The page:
Reduce Alzheimer's-related hospitalizations prior to nursing home admission, researchers advise

Share this article:

Healthcare providers should work on keeping Alzheimer's patients out of a hospital before they enter a nursing home, a new study suggests.

Investigators analyzed Medicare expenditures in three different phases of Alzheimer's disease care: post-diagnosis but before nursing home admission; permanent nursing home admission; and other nursing home time, which included the use of Medicare's hospice benefit.

According to the data collected between 1999 and 2007, Medicare paid out, on average, $29,743 per patient during hospitalizations for Alzheimer's and related disorders (ADRD). However, that figured dropped around $10,000 over a longer time period once the patient permanently entered a nursing home, Brown University researchers found.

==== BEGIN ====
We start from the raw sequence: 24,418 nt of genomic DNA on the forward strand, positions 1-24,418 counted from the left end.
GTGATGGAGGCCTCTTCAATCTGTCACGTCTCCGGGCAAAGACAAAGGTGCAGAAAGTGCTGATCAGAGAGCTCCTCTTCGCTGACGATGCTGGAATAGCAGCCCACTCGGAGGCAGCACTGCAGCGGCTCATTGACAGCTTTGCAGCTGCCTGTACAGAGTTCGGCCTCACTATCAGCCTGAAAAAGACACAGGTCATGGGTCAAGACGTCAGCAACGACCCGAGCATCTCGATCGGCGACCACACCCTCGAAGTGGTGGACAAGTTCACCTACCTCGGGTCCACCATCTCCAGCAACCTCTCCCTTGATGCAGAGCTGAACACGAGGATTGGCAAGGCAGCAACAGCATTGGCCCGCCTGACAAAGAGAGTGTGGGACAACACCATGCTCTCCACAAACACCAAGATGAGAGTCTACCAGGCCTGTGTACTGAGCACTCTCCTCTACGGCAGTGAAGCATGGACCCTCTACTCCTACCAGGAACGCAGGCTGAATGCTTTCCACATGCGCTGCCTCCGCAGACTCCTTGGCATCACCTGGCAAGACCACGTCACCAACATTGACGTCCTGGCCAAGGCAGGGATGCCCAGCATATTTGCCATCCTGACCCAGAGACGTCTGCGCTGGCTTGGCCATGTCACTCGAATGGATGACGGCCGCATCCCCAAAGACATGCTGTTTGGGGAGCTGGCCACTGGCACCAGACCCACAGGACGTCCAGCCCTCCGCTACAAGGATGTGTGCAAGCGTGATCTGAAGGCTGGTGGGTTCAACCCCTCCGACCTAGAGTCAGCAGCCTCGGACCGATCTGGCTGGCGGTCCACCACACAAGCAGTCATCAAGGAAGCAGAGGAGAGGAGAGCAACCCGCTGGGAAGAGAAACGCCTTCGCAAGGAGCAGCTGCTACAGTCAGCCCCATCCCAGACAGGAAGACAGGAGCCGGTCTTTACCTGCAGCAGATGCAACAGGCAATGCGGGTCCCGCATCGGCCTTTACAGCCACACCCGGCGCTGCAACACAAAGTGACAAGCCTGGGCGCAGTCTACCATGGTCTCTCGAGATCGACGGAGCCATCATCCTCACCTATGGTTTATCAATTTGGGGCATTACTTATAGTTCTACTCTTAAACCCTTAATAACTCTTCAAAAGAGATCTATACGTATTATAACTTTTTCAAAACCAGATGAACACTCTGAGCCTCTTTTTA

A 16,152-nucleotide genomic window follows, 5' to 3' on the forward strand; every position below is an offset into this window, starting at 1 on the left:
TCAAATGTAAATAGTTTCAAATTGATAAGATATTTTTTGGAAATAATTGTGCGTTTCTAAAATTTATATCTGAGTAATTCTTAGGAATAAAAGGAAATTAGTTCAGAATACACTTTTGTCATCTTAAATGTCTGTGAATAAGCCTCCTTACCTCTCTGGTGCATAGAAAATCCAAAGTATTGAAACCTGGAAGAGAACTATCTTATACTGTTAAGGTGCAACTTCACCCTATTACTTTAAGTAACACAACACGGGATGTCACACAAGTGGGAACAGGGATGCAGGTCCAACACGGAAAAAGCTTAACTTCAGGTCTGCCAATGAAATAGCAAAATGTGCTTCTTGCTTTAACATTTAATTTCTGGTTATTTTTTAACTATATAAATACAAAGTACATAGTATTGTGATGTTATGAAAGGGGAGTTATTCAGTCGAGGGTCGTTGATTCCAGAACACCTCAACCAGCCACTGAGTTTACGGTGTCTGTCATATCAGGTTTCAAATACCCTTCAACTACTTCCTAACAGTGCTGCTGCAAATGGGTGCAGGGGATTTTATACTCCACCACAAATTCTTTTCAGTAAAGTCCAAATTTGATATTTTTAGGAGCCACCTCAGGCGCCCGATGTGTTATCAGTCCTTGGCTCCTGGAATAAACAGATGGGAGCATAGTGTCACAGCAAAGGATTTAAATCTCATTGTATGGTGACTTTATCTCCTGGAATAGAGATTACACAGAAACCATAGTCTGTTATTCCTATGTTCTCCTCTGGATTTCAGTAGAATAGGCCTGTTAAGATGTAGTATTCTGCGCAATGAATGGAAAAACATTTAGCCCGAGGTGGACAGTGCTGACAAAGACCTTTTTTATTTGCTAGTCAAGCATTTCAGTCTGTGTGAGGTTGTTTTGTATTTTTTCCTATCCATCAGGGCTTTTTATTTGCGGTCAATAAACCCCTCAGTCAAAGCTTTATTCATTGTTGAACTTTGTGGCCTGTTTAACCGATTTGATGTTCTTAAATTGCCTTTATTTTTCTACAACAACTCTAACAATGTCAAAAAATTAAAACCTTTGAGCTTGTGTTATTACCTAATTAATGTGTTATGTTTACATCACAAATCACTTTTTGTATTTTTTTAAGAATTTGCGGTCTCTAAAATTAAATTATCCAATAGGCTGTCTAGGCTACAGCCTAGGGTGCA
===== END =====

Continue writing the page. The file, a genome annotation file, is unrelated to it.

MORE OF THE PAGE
Providers whose reimbursements will be grouped together within accountable care organizations will have an incentive to reduce hospitalizations, the study authors advised.

The study, which was conducted in collaboration with researchers from Pfizer, was published Tuesday in The American Journal of Alzheimer's Disease and Other Dementias.

Share this article:

More in News

$1.3 million settlement marks second recent deal over SNF supervision of therapy providers

$1.3 million settlement marks second recent deal over ...

A Maryland nursing home company has agreed to a $1.3 million settlement over charges that it did not prevent overbilling by its contracted therapy provider, federal authorities announced Monday. This ...

MedPAC chairman: Three-day stay requirement is 'archaic'

The government should pay for skilled nursing care without a preliminary three-day hospital stay, and the recovery auditor program should be reformed, Medicare Payment Advisory Commission members said at a meeting Friday.

Nursing homes can't carve out billing, collections in arbitration agreements, AR Supreme ...

A nursing home arbitration agreement largely reserved the provider's rights to sue residents while limiting residents' legal options, causing it to fail a "mutual obligation" requirement, the Arkansas Supreme Court recently ruled .